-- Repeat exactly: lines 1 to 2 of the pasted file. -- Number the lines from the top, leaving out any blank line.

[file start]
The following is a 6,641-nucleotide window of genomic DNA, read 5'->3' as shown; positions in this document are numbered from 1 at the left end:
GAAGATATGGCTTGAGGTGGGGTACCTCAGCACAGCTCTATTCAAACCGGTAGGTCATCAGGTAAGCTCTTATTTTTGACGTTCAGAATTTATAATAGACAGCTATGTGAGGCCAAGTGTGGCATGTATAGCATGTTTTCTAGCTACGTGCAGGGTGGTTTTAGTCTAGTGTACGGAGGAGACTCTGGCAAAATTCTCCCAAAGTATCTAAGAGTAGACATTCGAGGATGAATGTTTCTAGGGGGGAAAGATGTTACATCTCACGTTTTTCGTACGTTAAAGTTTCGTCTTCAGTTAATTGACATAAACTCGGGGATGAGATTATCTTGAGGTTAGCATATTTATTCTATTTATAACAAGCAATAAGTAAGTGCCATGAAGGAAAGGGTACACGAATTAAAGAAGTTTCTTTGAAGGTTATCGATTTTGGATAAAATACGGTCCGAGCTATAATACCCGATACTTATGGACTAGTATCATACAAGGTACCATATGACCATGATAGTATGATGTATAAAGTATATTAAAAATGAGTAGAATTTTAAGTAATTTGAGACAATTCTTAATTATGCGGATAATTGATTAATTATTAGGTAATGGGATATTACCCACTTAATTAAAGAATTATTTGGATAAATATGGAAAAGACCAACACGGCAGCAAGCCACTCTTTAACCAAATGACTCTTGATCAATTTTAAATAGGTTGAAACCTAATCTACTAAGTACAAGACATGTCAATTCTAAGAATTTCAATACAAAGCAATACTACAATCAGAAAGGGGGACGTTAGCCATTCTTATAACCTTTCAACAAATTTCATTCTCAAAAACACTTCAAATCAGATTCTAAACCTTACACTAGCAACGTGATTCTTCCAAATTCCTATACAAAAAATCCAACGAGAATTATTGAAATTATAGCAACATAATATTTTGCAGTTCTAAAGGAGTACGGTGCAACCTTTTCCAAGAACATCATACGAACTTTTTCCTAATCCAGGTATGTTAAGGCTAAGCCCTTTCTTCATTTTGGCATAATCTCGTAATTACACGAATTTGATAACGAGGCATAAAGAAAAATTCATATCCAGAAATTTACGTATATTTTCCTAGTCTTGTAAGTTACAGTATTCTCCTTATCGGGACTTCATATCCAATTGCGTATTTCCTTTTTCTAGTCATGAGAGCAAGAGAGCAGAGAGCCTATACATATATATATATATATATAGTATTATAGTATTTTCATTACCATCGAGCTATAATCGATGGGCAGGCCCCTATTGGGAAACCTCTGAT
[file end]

The following is a 6,641-nucleotide window of genomic DNA, read 5'->3' as shown; positions in this document are numbered from 1 at the left end:
GAAGATATGGCTTGAGGTGGGGTACCTCAGCACAGCTCTATTCAAACCGGTAGGTCATCAGGTAAGCTCTTATTTTTGACGTTCAGAATTTATAATAGACAGCTATGTGAGGCCAAGTGTGGCATGTATAGCATGTTTTCTAGCTACGTGCAGGGTGGTTTTAGTCTAGTGTACGGAGGAGACTCTGGCAAAATTCTCCCAAAGTATCTAAGAGTAGACATTCGAGGATGAATGTTTCTAGGGGGGAAAGATGTTACATCTCACGTTTTTCGTACGTTAAAGTTTCGTCTTCAGTTAATTGACATAAACTCGGGGATGAGATTATCTTGAGGTTAGCATATTTATTCTATTTATAACAAGCAATAAGTAAGTGCCATGAAGGAAAGGGTACACGAATTAAAGAAGTTTCTTTGAAGGTTATCGATTTTGGATAAAATACGGTCCGAGCTATAATACCCGATACTTATGGACTAGTATCATACAAGGTACCATATGACCATGATAGTATGATGTATAAAGTATATTAAAAATGAGTAGAATTTTAAGTAATTTGAGACAATTCTTAATTATGCGGATAATTGATTAATTATTAGGTAATGGGATATTACCCACTTAATTAAAGAATTATTTGGATAAATATGGAAAAGACCAACACGGCAGCAAGCCACTCTTTAACCAAATGACTCTTGATCAATTTTAAATAGGTTGAAACCTAATCTACTAAGTACAAGACATGTCAATTCTAAGAATTTCAATACAAAGCAATACTACAATCAGAAAGGGGGACGTTAGCCATTCTTATAACCTTTCAACAAATTTCATTCTCAAAAACACTTCAAATCAGATTCTAAACCTTACACTAGCAACGTGATTCTTCCAAATTCCTATACAAAAAATCCAACGAGAATTATTGAAATTATAGCAACATAATATTTTGCAGTTCTAAAGGAGTACGGTGCAACCTTTTCCAAGAACATCATACGAACTTTTTCCTAATCCAGGTATGTTAAGGCTAAGCCCTTTCTTCATTTTGGCATAATCTCGTAATTACACGAATTTGATAACGAGGCATAAAGAAAAATTCATATCCAGAAATTTACGTATATTTTCCTAGTCTTGTAAGTTACAGTATTCTCCTTATCGGGACTTCATATCCAATTGCGTATTTCCTTTTTCTAGTCATGAGAGCAAGAGAGCAGAGAGCCTATACATATATATATATATATATAGTATTATAGTATTTTCATTACCATCGAGCTATAATCGATGGGCAGGCCCCTATTGGGAAACCTCTGAT